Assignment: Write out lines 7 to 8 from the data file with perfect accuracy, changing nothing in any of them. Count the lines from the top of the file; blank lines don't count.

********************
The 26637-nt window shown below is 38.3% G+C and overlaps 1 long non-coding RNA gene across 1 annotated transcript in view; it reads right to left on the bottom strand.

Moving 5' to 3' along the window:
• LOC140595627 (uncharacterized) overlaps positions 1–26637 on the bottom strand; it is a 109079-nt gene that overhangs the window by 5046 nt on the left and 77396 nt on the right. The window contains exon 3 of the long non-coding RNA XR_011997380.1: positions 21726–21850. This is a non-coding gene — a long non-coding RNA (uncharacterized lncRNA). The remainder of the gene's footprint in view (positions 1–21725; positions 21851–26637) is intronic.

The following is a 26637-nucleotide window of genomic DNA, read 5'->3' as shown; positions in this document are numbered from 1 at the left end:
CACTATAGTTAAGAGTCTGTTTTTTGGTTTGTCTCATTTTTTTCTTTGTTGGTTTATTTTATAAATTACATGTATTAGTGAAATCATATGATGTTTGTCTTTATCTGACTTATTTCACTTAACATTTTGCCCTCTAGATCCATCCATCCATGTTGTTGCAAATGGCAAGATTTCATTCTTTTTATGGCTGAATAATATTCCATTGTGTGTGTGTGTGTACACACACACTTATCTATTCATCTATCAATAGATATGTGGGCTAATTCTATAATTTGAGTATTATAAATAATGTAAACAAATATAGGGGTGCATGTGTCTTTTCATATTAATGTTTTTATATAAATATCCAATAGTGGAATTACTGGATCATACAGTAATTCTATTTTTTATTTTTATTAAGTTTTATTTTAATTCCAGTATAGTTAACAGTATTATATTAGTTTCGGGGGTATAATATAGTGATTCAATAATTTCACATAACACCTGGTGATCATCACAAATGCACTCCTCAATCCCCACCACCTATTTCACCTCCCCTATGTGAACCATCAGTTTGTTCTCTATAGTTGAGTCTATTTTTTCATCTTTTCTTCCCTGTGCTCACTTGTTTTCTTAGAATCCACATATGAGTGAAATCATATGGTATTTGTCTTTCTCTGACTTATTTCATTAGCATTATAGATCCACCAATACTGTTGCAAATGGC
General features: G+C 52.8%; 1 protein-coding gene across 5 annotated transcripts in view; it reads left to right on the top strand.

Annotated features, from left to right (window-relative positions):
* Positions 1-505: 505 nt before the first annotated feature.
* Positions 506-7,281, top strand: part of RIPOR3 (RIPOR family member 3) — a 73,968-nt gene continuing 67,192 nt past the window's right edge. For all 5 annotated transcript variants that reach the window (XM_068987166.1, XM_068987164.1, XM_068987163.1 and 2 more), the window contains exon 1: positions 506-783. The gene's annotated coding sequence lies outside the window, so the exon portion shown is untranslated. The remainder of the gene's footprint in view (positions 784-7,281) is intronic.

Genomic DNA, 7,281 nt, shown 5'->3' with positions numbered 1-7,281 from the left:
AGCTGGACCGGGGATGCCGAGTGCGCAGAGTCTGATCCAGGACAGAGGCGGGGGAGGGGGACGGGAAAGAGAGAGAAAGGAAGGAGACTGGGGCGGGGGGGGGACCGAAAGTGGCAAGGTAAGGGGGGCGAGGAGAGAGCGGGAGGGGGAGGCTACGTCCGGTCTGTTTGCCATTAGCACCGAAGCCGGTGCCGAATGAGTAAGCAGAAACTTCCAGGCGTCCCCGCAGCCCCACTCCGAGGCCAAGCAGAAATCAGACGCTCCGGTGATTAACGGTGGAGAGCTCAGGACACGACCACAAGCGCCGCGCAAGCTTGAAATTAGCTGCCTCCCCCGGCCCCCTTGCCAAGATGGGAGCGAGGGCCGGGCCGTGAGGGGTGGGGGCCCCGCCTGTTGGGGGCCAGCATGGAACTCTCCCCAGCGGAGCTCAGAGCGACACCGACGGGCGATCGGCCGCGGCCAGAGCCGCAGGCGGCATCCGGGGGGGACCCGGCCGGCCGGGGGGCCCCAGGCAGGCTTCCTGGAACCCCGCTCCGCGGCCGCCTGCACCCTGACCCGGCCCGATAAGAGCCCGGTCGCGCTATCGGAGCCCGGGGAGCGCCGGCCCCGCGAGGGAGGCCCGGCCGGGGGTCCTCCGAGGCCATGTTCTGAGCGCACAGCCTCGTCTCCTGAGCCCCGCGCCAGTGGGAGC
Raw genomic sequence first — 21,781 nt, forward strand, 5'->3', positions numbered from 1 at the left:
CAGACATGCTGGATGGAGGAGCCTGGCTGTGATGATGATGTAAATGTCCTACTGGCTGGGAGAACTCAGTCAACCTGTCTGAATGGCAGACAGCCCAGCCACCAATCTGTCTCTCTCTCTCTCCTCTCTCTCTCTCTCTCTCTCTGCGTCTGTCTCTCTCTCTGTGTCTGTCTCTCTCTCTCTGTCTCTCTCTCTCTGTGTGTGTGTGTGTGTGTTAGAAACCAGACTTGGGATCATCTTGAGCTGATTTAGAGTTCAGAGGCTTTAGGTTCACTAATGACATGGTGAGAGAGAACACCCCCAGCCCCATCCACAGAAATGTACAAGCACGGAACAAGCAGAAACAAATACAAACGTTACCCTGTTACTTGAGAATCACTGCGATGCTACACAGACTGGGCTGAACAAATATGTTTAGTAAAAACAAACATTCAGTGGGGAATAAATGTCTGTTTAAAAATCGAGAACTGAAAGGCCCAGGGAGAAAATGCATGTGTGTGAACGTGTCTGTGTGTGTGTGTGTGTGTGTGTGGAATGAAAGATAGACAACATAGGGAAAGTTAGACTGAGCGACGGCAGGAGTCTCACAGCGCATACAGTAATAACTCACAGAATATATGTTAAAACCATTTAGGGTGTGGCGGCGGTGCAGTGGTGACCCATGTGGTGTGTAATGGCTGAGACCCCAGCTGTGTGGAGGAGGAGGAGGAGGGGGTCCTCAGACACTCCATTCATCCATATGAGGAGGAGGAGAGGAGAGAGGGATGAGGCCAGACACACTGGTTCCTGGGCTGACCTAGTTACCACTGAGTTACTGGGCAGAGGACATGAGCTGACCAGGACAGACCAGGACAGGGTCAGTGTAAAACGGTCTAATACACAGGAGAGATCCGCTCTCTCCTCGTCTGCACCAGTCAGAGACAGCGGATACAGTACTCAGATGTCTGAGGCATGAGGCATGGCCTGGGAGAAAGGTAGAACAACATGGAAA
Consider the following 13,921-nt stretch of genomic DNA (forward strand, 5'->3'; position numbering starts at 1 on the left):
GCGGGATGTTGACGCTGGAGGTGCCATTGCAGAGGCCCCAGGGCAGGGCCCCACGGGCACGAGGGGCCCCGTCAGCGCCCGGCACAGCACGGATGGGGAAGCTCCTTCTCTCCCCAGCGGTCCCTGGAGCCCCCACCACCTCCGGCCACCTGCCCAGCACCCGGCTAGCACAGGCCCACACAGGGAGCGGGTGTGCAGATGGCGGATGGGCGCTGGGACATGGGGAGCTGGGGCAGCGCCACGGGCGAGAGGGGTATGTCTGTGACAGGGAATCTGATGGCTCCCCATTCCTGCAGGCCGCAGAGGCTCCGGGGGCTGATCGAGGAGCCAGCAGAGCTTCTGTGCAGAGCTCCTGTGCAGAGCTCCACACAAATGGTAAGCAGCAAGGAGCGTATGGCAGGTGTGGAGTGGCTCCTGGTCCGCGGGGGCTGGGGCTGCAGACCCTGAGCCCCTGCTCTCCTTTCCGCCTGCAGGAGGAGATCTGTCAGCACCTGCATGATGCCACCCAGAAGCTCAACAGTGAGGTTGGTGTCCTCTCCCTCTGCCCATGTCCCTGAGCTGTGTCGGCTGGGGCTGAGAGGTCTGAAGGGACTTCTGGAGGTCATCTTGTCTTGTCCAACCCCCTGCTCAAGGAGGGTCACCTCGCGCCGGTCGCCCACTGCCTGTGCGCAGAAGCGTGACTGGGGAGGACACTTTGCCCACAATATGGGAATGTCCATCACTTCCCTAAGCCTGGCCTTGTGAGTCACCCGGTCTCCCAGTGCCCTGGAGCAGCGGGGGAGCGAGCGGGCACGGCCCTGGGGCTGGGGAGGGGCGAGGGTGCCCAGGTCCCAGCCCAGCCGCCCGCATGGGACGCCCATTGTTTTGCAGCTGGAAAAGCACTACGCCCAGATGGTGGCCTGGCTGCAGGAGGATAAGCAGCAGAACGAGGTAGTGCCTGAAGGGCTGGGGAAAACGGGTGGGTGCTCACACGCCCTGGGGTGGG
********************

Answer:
Annotated features, from left to right (window-relative positions):
* Positions 1-505: 505 nt before the first annotated feature.